Potassium makes all plants healthier, not just hibiscus. The California pepper tree in the left foreground received only potassium twice per month. The California pepper tree in the right background received no fertilizing. After 2 years, the left tree built taller, stronger, more upright wood, many more berries, and darker & glossier green leaves. The tree without potassium at right had weaker, sprawling branches, less growth, fewer berries, and lighter & duller green leaves. Potassium alone built a much stronger, healthier tree, even without any other fertilizer.
Protein and amino acids are stored in cell sap:Cell sap stores proteins and amino acids that plants use to build everything - wood, leaves, flowers and pigments. More and healthier cell sap is able to hold more of these building blocks for more and better plant parts. Plenty of potassium makes plenty of cell sap, which in turn makes a healthier plant with lots of lush green leaves and large, fully developed flowers.
Flower pigments are stored in cell sap:Cell sap contains flower pigments that make all the different colors in flowering plants. The more potassium and cell sap a plant has, the more pigments it is able to store and use to make flowers with the widest variety of colors and the most color-saturated pigments. The anthocyanins that make blues, browns, and the deep reds are water soluble and fragile, so these are the colors that completely depend on cell sap, and hence potassium. With insufficient potassium, flowers don't develop these colors. With high amounts of potassium and super healthy cell sap, the blues, browns, and deepest reds become much darker and brighter.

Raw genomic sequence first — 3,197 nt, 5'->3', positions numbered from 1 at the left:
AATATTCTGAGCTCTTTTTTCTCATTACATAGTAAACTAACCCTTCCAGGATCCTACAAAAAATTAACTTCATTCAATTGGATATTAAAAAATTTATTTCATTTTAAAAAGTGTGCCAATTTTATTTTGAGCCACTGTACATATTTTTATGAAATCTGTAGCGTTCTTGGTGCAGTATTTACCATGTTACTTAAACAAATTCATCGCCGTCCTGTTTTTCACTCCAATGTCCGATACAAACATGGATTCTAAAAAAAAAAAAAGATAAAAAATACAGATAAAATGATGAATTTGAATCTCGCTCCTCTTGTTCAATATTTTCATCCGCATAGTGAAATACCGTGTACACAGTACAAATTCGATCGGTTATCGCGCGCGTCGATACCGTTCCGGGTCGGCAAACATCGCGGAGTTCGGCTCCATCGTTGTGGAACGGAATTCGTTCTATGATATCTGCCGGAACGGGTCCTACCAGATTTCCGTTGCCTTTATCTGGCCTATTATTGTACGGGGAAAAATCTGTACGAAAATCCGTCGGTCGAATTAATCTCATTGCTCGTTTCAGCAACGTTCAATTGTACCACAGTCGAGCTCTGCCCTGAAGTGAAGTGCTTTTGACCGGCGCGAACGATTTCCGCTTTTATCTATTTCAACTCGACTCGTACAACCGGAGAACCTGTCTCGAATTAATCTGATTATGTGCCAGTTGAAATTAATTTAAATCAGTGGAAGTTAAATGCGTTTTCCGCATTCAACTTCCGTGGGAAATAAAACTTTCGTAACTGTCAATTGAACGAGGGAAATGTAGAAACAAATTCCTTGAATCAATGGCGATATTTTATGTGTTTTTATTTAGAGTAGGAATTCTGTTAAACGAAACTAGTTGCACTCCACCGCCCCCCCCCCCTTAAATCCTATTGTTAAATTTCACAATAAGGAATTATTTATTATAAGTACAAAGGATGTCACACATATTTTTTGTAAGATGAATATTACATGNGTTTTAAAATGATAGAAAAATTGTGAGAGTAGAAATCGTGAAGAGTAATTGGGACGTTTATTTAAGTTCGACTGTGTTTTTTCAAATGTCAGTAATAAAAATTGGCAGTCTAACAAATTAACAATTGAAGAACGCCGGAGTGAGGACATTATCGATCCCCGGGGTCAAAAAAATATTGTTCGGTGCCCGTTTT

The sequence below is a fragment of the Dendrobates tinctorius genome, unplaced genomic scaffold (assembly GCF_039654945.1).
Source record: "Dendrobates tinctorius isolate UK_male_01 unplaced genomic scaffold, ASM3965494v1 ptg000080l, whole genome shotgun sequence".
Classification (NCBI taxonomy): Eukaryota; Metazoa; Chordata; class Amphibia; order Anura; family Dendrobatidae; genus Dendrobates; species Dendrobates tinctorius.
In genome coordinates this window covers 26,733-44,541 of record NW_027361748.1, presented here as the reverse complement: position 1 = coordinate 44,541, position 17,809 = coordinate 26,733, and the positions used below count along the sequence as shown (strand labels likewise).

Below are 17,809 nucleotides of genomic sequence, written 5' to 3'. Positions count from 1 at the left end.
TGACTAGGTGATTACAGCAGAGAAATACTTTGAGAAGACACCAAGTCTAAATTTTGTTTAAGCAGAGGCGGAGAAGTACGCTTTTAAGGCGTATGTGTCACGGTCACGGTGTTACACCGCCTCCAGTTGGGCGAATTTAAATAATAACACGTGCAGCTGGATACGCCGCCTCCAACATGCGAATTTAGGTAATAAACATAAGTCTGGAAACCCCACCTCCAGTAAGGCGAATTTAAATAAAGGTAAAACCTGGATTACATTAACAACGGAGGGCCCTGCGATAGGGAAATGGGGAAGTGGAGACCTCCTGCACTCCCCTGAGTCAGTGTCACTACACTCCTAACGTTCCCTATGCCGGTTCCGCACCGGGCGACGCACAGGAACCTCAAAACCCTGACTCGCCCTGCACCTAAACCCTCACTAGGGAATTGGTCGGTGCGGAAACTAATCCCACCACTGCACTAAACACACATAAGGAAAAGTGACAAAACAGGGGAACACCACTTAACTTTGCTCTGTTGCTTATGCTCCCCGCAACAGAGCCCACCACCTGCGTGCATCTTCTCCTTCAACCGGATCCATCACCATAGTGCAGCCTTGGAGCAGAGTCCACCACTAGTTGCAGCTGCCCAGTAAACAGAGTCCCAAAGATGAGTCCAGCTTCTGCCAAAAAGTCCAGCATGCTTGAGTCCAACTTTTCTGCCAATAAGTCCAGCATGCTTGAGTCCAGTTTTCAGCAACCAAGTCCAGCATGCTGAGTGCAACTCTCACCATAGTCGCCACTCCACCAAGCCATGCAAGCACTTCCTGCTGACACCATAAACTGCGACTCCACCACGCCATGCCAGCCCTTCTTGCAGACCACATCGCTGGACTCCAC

Glucose is stored in cell sap:The main food that plants use for the energy of growing and blooming is glucose. Glucose is stored in cell sap, and like all other nutrients in cell sap, the healthier and plumper the cell, the more glucose it can hold, and the more fuel there is for the plant to grow and bloom.
Cell sap helps drive away predators:Healthy plants break down old, dying cells in cell sap. This process releases a bitter taste throughout the plant that bugs and animals don't like, so it makes them stop eating the plant. It's a sad fact that a plant that has been stressed by heat, drought, flooding, cold, or any other environmental stressor almost always ends up getting a bug attack right at that moment. This is because a sick plant can't break down its dying cells to create the protective bitter taste. A stressed plant needs extra potassium to help turn dying cells into the bitter taste that will deter predators.
Cell sap recycles plant parts:When plant waste is broken down, the cell sap stores the different molecules so the plant can use them for new parts. So healthy cell sap functions as a sort of recycling center for plants, making sure that waste does not build up but gets reused to make new healthy plant parts instead.